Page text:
What are you doing tonight? What I mean is, what are you doing for New Years? The great celebration of New Year’s Eve. It is great, isn’t it?
I’m not so convinced, but then you could just say I’m old, down on myself and I have few friends to spend it with. Any number of those might or might not be true, but for a long time now, I have been less than impressed by the ‘great’ New Year’s celebrations. Please, can’t we just skip to February and carry on as if nothing is different?
New Year celebrations are great if you’re twenty-something, physically and mentally healthy, have money in your purse, have mountains of people you want to spend that occasion with, and while I’m at it, you’re probably an extrovert.
Am I any of those things? The short answer is no. And perhaps that’s my excuse for planning to go to bed tonight, at the usual time (early by most people’s standards) and if I wake (get woken) up at any time while it’s still dark, my cat, Hobbes will have a lot of explaining to do simply because he’s the usual culprit (other than just normal insomnia).
Before I go on, it’s important to point out just what would happen if I didn’t do that, if I stayed up until 12.05am, or even say, 2am. I would be very likely to spend at least the next few days in bed in an unreasonable amount of pain, not to mention fatigue. And my brain would turn even mushier than usual (brain fog).
It’s just not worth it to stay up that late and have a change of routine. I have to spend too many days in bed as it is, the last thing I want is self-inflicted New Year celebration pain/fatigue/numerous other symptoms.
Health has been a determining factor in New Year activities for more time than it should. But that’s not about to end. My chronic illness is in it for the long haul. But even before that, I struggled with this occasion.
It’s really hard to celebrate yet another year when you’re suicidal. It’s even harder when mental illness has turned life to hell and getting through the next day seems impossible without facing 365 more days. It’s just not even a bad joke. It’s beyond thinking to consider that another year is ahead, and because you might be depressed in amongst other illnesses, you can’t bear to have another year like the one you’ve just had.
I saw a meme on Facebook yesterday that loudly proclaimed that 2018 would be a better year. Really? Who said? How do you know that 2018 will be a better year? Yes, I guess we can hope. And hope is all important, especially on this occasion, but what if 2018 is a worse year? Who’s to say it won’t be?
In her (and my) younger years, my mother used to like greeting her family first thing on New Year’s Day morning with a chirpy “Happy New Year”. That’s fair enough, isn’t it? I should add that she wasn’t out late celebrating the night before, and she didn’t drink so wasn’t nursing a hangover.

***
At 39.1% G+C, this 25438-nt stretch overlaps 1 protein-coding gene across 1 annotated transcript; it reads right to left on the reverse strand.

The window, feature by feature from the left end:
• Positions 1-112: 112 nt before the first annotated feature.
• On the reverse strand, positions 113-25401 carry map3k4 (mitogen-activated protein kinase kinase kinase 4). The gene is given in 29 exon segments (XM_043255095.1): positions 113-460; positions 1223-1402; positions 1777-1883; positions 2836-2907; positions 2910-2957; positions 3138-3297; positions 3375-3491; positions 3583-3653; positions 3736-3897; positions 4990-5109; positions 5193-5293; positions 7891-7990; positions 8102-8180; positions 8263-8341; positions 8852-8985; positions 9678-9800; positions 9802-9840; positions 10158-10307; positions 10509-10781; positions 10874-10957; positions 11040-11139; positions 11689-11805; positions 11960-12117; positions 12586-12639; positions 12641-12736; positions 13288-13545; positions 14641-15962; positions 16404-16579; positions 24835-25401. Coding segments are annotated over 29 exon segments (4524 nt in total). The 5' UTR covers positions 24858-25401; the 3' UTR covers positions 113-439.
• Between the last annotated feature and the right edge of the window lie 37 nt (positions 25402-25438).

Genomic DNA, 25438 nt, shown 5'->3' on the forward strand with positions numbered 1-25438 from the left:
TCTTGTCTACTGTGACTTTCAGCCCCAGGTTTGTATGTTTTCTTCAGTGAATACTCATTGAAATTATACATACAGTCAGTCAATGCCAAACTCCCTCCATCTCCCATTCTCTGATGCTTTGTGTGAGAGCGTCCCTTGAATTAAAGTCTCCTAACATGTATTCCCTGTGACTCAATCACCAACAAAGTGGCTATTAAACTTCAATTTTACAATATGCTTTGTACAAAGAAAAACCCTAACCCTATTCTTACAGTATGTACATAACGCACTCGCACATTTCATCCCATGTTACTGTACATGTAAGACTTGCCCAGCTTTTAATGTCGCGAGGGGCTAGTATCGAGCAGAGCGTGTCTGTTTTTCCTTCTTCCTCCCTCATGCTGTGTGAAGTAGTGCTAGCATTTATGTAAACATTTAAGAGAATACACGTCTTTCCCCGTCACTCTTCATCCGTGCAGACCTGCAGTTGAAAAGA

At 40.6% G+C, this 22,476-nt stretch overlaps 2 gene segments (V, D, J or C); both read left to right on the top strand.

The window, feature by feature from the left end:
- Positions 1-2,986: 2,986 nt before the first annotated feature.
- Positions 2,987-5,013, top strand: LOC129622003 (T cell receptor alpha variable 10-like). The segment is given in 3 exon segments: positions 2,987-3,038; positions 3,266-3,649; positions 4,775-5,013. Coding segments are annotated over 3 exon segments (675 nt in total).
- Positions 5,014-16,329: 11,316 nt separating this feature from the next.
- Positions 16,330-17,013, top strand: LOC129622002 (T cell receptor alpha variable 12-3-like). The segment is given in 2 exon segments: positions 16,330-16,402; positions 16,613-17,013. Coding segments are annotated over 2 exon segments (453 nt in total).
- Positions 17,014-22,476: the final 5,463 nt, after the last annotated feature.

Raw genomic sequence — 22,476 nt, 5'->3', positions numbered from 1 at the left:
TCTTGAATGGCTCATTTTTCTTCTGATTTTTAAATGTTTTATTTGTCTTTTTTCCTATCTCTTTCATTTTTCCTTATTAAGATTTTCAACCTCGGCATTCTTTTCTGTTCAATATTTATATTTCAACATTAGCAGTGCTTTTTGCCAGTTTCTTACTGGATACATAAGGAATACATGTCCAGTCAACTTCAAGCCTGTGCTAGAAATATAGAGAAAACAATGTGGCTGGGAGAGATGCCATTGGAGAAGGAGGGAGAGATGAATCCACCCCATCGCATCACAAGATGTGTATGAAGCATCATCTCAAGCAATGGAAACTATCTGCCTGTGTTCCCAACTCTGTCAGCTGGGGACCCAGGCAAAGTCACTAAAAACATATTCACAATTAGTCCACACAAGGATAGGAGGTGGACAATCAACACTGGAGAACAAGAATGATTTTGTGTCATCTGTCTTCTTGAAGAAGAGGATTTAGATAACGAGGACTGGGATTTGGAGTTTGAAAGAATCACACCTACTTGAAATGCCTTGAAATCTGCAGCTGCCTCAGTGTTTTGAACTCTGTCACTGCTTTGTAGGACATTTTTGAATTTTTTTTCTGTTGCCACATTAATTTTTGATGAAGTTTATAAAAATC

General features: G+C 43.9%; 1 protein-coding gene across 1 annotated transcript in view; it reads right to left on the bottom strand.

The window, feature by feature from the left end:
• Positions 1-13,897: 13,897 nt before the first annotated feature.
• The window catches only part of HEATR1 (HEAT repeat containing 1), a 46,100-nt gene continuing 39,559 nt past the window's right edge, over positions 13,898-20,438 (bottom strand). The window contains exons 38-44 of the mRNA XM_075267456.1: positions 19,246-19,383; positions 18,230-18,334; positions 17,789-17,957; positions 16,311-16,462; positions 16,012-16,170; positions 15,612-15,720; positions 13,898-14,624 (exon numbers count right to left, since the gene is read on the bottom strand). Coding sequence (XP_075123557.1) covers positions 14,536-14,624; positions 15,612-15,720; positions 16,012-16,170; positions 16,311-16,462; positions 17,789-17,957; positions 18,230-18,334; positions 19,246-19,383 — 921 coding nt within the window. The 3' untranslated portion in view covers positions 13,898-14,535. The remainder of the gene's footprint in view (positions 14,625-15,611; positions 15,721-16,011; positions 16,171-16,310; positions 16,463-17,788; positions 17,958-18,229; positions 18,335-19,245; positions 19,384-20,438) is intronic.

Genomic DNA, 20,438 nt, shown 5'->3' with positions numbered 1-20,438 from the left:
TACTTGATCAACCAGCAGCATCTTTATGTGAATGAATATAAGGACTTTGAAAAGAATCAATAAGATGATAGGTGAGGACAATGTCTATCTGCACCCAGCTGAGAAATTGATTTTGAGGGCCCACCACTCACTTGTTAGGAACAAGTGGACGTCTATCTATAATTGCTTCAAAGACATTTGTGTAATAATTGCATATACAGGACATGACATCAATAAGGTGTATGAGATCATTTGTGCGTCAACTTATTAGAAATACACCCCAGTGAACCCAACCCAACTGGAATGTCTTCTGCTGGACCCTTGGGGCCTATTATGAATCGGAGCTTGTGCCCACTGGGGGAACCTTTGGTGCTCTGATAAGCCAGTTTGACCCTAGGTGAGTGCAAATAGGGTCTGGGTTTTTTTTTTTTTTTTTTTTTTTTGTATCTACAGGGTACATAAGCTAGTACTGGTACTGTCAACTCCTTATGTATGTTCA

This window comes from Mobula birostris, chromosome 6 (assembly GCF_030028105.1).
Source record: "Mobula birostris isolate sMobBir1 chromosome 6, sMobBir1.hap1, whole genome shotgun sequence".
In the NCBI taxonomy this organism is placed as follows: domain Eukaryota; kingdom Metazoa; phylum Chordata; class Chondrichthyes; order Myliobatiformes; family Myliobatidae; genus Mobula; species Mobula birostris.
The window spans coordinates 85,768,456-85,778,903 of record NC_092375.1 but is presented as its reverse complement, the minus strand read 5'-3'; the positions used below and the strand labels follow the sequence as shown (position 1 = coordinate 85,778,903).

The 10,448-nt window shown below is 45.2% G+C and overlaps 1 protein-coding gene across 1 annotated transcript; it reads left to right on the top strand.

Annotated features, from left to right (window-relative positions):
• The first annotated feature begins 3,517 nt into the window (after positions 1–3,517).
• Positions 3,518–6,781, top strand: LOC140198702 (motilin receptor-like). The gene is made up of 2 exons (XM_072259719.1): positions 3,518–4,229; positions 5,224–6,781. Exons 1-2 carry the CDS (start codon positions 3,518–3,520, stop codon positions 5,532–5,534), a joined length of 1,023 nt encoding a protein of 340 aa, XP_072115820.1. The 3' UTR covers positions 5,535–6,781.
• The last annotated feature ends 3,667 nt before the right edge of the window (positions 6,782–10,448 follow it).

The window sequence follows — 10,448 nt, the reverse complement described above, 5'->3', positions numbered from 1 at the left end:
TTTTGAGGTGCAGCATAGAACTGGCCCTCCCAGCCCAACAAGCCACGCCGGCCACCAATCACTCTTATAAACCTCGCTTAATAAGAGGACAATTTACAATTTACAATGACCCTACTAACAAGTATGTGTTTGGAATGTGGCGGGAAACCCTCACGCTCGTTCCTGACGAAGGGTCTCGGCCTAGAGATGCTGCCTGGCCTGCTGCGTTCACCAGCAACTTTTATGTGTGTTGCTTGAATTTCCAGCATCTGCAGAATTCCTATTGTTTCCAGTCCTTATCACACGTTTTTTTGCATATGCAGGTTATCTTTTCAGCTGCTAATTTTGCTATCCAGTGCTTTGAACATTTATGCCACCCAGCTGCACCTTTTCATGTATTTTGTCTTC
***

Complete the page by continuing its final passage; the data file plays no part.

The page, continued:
Lots of people will be saying ‘Happy New Year’ on Monday. I admit that I cringe every time I hear it. The first year I was suffering from Major Depressive Disorder and was quietly (I mean I hadn’t admitted it to my parents even though I was staying at their home) desperately suicidal she was a bit stuck. And so for the next following years (too many to count), she would skip the “Happy New Year” and give me a “Well, I hope next year is better than last”. You can’t argue with her thinking, but I didn’t want to even know I was facing another year. “Mum, can’t we just skip this and get on with breakfast?”
My mother hoped that the next year would be better, and I can look back and be thankful that she hoped on my behalf because hope was completely beyond me. It’s funny (okay, well not really at all) that I am left thinking about the year ahead in terms of both my mother and myself. This time I need to hold the hope for her.
I can say with certainty that because of Alzheimer’s Disease, 2018 won’t be easy on Mum. It’s a disease that just keeps getting worse. There’s no chance of recovery and there’s no chance that 2018 will be a better year than the one we’ve just had. The disease will continue to destroy her, bit by bit. There will be less and less of a functioning brain. How do you celebrate New Year when that is ahead of you?
My hope for Mum is that her suffering is eased by the love of those around her, even those who she no longer knows. My hope is that she won’t feel alone or scared. My hope is that she will have peace.
I’m inclined to think that those hopes were something of what Mum has hoped for me, particularly in my many years of disabling mental illness. What is sad is that Mum and I didn’t have, in those years, a relationship in which she could share that with me. We weren’t close, and she and I both knew that much of what she might try to say usually ended in harsh words. It was safer to keep the silence between us. Thankfully, our relationship has changed, although too late to have those conversations.
Mum no longer comprehends that I struggle with illness of any sort. When I can’t visit her, I tell her why but she doesn’t remember the past years nor the journey I have been on. That’s probably a good thing (if any good can be found in her suffering). Maybe it means that she can join in the New Year celebrations at the dementia care facility where she lives. If she can have hopes, maybe she can hope that 2018 is better for both of us. She doesn’t understand that illness deems that unlikely.
But hey, if you’re going out to celebrate New Year with friends or family, have fun. Be safe. And take a moment to think about what you hope for in 2018.
I leave you with a quote. I read this today and was inspired by it. Maybe you will be too. I guess it is my hope for myself for the coming year. To be nobody but myself in 2018.
“To be nobody but yourself in a world
which is doing its best day and night to make you like
everybody else means to fight the hardest battle
which any human being can fight and never stop fighting.”
― E.E. Cummings
Thanks for reading